We live our lives with a set of assumptions. It’s absolutely necessary for our physical and emotional well-being. These assumptions are also fragile. For some, their core assumptions are broad and delicate. For others, there assumptions are narrow and rigidly defined, but literally everyone has them.
For some people the violation of their assumptions has moved them to end their lives but not everyone self-destructs in the face of betrayal. For those who do not, how is it they recover? What allows recovery from betrayal is learning to avoid broad generalization.
“One should rather die than be betrayed. There is no deceit in death. It delivers precisely what it has promised. Betrayal, though … betrayal is the willful slaughter of hope.” Steven Deitz (American Playwright and Dramatist, b.1958)
“Betrayal is the only truth that sticks.” Arthur Miller (American Playwright, 1915-2005)
If you can state it simply, what is betrayal, friends? A deliberate veering from the truth. Breaking someone’s trust. Loss of trust. When someone, or some entity, doesn’t behave according to our preferred expectations of them? Veering away from an… Seek More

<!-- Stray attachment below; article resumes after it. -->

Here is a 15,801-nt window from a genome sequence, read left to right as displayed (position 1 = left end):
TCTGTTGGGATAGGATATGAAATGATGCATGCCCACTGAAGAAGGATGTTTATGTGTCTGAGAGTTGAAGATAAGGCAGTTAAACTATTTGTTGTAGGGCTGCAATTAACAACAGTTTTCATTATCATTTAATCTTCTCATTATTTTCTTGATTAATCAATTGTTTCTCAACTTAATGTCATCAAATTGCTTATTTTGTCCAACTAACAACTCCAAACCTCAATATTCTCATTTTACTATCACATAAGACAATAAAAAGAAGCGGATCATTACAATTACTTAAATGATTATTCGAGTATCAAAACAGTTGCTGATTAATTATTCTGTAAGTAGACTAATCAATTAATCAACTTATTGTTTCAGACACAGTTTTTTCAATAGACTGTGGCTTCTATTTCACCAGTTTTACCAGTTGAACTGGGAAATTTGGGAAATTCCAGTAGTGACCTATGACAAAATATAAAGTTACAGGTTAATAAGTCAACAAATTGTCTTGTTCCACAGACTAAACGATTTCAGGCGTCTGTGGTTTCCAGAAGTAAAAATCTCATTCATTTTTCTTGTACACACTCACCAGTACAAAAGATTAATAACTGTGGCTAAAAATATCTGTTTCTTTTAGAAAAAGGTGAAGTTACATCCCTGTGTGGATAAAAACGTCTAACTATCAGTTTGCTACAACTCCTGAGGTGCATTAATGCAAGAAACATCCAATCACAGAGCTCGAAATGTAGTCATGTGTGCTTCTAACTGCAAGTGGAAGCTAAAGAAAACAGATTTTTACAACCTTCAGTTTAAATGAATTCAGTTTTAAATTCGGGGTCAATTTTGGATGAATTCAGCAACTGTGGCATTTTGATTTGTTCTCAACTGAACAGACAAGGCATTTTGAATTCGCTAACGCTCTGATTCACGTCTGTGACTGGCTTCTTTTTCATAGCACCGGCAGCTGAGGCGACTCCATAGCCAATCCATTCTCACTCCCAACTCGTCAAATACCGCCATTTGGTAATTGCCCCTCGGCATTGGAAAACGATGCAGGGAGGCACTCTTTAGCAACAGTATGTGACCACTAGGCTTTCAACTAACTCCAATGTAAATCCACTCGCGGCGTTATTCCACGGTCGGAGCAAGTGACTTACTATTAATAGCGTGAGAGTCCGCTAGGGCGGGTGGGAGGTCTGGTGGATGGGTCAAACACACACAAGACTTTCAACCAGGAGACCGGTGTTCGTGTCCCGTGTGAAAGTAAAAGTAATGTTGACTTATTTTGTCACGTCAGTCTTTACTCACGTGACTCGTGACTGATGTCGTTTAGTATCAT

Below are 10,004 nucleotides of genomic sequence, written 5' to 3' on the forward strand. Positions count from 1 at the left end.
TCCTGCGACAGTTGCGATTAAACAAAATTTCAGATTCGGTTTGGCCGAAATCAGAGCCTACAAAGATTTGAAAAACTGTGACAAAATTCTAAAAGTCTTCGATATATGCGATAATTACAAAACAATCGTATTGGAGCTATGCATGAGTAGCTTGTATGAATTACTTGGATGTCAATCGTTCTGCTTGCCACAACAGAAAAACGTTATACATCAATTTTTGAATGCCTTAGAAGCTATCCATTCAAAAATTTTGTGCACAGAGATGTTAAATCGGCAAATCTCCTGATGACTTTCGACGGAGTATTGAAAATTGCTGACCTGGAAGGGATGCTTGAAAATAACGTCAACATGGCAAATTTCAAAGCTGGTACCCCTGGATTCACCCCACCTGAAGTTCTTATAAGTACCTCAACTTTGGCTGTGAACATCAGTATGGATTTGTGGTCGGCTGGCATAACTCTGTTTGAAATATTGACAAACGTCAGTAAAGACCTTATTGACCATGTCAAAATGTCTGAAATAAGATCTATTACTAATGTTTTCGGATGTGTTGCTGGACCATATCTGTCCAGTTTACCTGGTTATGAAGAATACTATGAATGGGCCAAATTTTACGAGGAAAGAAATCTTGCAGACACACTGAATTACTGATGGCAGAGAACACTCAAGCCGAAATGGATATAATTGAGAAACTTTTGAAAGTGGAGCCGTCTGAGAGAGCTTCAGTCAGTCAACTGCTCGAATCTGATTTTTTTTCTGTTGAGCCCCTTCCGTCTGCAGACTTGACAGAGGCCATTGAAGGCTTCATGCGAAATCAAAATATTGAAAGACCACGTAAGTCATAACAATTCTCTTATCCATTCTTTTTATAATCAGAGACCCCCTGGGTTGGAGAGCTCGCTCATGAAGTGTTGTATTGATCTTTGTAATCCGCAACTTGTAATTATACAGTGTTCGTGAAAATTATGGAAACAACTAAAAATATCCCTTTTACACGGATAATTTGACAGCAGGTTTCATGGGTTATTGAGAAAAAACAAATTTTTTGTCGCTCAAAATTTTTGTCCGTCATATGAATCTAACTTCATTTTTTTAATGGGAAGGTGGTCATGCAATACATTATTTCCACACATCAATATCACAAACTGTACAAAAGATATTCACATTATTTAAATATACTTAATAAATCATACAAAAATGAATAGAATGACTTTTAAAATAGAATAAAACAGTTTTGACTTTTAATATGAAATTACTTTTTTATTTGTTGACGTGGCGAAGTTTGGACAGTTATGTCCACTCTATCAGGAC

For some people the violation of their assumptions has moved them to end their lives. As sad as this is, even then there is still a reason for it. Our minds are incapable of accurately modeling inconsistency. So when a… Seek More
Now most of us don’t really fall into the manic personality type, so we are capable of some degree of recategorization, and yet we still feel betrayed. Why is that? Because we were operating on assumptions that didn’t pan out?… Seek More
The first betrayal we all struggle with is self-betrayal, to the point that a great many spiritual teachings capitalize on ideas of how they can free us from ourselves. There should be no appeal to the suggestion that we can… Seek More
I am a huge fan of superstition. I believe in it with all my being. The literal definition of the component words that went into the word superstition just meant surviving belief. But my belief in superstition requires principles for… Seek More